WASHINGTON (ChurchMilitant.com) - Speaking May 2 at a National Day of Prayer ceremony in the White House Rose Garden, President Donald Trump announced two major steps forward for the free exercise of religion in the United States.
A new rule will expand the option of health care workers to opt out of procedures directly at odds with their religious faith. The president also issued an executive order to relax rules governing political speech by nonprofit religious groups.
The Protecting Statutory Conscience Rights in Health Care (PSCRHC) rule puts teeth in Trump's 2017 executive order, which sought to reverse erosions of health care providers' conscientious objections and provide regulatory relief to those who choose to exercise their respective deeply held religious beliefs.
Most recently, such religious freedoms were abrogated under restrictive mandates specified within the Patient Protection and Affordable Care Act, more commonly known as Obamacare.
Religious freedom prompted several court cases, including the U.S. Supreme Court's Little Sisters of the Poor Home of the Aged v. Burwell and Hobby Lobby v. Burwell, which failed to definitively resolve the issue whether businesses other than churches could be exempted from providing health insurance covering contraceptives for female employees for religious reasons.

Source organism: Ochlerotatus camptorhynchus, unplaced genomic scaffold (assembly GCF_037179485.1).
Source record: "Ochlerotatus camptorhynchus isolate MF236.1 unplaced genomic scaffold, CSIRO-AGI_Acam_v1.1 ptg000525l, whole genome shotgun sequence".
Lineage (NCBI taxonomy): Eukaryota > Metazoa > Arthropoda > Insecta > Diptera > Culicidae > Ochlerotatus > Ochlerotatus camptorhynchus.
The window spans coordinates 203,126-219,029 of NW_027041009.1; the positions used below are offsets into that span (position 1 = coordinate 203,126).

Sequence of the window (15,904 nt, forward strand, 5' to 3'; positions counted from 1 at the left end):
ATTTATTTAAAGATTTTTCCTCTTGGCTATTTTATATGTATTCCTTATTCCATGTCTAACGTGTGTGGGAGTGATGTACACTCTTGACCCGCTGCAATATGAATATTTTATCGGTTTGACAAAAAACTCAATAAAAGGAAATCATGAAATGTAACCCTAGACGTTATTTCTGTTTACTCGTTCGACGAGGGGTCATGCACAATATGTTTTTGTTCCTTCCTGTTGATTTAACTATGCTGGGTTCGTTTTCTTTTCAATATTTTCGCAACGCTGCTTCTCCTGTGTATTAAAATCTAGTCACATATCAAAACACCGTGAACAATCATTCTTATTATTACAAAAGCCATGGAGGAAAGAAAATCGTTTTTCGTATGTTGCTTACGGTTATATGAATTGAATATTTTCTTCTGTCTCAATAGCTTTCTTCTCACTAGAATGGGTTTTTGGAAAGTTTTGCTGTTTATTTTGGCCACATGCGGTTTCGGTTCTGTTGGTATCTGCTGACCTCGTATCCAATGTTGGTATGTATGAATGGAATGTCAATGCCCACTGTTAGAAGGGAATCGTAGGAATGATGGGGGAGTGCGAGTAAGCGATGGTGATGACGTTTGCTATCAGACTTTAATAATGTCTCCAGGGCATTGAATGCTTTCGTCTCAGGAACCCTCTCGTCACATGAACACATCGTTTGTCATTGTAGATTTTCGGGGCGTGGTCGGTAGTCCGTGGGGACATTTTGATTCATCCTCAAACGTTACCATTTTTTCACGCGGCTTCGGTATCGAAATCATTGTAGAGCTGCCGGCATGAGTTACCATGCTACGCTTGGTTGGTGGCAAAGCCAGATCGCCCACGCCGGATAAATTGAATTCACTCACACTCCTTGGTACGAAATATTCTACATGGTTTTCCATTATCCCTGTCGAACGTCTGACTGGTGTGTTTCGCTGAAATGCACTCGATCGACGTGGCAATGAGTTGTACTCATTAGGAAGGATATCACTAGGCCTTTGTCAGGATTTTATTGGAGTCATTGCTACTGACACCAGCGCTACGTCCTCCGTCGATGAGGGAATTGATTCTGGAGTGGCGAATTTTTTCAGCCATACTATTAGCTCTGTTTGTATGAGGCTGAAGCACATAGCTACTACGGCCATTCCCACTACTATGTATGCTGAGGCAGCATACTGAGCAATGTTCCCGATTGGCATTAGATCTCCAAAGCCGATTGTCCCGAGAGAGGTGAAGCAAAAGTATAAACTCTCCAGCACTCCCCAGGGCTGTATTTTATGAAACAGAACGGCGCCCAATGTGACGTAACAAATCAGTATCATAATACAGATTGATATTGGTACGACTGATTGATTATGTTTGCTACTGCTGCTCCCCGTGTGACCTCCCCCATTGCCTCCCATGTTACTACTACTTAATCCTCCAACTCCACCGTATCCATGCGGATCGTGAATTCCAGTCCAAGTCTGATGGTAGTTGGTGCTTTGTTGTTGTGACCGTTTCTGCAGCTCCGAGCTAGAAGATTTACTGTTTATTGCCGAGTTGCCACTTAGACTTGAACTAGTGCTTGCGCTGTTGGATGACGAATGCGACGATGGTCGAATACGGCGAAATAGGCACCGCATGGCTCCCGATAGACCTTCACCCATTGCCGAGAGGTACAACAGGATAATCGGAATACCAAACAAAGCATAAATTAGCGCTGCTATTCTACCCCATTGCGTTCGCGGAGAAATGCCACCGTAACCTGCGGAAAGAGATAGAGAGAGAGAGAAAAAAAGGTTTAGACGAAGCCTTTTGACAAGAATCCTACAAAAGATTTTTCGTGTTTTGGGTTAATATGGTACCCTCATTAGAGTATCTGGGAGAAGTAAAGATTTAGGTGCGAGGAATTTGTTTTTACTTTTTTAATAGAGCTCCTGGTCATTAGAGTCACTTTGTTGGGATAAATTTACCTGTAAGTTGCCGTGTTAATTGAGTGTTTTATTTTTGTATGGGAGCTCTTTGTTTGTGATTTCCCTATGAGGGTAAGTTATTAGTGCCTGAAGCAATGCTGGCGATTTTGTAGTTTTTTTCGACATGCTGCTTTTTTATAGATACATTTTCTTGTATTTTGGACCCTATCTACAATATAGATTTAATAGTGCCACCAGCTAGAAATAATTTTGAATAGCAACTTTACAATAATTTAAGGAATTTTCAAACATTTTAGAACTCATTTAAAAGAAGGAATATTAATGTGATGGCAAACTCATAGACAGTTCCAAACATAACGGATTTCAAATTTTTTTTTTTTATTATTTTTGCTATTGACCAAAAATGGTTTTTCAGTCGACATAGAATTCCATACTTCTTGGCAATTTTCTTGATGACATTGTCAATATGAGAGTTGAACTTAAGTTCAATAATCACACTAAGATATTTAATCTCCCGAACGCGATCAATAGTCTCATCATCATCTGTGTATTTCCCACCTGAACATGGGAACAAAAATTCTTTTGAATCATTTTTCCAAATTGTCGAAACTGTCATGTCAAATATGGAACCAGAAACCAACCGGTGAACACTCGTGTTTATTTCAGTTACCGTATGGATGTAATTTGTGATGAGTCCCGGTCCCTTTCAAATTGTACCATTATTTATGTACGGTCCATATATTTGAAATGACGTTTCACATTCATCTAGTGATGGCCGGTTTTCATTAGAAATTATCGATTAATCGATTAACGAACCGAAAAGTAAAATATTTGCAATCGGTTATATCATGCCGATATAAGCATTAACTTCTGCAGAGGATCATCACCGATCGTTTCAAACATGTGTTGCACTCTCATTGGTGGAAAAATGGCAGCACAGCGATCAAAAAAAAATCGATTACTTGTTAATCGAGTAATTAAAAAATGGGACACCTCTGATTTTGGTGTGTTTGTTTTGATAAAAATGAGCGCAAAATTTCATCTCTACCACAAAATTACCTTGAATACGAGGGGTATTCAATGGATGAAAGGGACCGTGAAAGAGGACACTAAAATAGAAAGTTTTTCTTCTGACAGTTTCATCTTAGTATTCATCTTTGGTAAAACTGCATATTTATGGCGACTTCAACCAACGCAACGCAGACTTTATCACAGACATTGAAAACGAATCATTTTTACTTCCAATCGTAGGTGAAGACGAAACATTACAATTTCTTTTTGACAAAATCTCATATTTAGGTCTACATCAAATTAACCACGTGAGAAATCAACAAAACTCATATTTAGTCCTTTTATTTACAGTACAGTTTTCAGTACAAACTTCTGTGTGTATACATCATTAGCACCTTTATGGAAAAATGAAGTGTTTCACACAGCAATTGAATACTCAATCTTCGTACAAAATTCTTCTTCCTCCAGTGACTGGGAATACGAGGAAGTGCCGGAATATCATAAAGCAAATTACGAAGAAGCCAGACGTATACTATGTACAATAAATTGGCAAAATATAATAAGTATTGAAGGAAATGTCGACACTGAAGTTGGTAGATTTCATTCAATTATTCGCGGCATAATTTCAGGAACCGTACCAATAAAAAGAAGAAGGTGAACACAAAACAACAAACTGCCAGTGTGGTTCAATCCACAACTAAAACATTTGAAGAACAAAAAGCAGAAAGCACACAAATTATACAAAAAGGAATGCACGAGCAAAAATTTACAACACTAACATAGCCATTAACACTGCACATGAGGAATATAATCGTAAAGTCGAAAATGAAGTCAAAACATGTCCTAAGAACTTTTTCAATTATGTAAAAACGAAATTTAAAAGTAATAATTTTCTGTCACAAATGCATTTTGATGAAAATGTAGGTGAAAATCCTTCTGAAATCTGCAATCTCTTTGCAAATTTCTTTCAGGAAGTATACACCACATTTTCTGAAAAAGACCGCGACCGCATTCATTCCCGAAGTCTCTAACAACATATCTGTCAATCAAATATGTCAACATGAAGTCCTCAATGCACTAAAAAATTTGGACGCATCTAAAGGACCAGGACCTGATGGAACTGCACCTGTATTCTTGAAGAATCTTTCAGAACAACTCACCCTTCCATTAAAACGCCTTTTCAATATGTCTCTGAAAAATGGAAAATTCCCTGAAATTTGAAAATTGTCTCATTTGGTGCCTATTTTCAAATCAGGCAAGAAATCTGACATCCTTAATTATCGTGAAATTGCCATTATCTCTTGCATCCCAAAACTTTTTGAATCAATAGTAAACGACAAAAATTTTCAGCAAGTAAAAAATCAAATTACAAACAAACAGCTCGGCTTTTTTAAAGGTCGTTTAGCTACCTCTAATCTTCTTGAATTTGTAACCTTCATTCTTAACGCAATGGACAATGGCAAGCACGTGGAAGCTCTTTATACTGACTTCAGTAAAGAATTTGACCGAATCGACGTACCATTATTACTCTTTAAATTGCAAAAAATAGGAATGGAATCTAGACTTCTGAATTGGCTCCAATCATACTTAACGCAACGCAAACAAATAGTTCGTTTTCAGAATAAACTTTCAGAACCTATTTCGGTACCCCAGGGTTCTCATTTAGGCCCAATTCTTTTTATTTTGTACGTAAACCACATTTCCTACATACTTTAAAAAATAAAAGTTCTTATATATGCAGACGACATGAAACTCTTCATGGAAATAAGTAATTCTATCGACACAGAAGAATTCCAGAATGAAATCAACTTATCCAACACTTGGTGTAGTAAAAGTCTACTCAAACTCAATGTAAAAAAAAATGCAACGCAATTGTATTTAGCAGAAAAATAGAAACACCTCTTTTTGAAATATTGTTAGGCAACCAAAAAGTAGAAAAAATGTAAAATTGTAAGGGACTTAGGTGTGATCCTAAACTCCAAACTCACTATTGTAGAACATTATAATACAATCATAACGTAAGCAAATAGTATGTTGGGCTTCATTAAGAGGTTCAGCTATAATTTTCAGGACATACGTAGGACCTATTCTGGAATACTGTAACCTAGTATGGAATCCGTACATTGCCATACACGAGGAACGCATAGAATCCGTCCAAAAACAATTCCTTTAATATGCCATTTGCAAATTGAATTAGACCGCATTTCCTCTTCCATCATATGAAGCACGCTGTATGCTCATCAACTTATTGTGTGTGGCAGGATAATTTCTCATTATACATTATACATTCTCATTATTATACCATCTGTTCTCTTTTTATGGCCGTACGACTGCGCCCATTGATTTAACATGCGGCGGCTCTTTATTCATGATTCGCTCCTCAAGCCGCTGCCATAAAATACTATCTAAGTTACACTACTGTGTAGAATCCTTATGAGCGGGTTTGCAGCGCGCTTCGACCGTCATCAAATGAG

As noted by Madeline Osburn at The Federalist, the PSCRHC expand upon Trump's 2017 executive order "by allowing the existing laws protecting conscientious objections previously passed by Congress to be fully enforced as any other civil rights violation."
Osburn added PSCRHC "also specifies that hospitals or entities who receive federal funding from HHS must certify that they are in compliance with OCR" by which she referred to the U.S. Office for Civil Rights. The OCR is a division within the Department of Health and Human Services, which established the Conscience and Religious Freedom Division in 2018 to investigate claims of religious freedom violations.
The 440-page PSCRHC puts legal onus on hospitals and other health care organizations who fail to comply with the expressed religious objections of employees refusing to participate in such procedures as abortions, sterilization and euthanasia:
Referral to the Department of Justice. If as a result of an investigation, compliance review, or other enforcement activity, OCR determines that a recipient or sub‐recipient is not in compliance with the Federal conscience and antidiscrimination laws or this part, OCR may, in coordination with the relevant Department component and the Office of the General Counsel, make referrals to the Department of Justice, for further enforcement in Federal court or otherwise. OCR may also make referrals to the Department of Justice, in coordination with the Office of the General Counsel, concerning potential violations … for enforcement or other appropriate action.
Trump also signed an executive order that significantly curtails Internal Revenue Service enforcement of the Johnson Amendment, a provision that has been imposed since 1954. The Johnson Amendment prohibits churches and nonprofit organizations from participating in political campaigns or endorsing political candidates. Failure to comply would result possibly in revocation of the organizations' tax-exempt status.
Trump said, "Faith is deeply embedded into the history of our country, the spirit of our founding and the soul of our nation. ... We will not allow people of faith to be targeted, bullied or silenced anymore."
"We are giving our churches their voices back," Trump declared.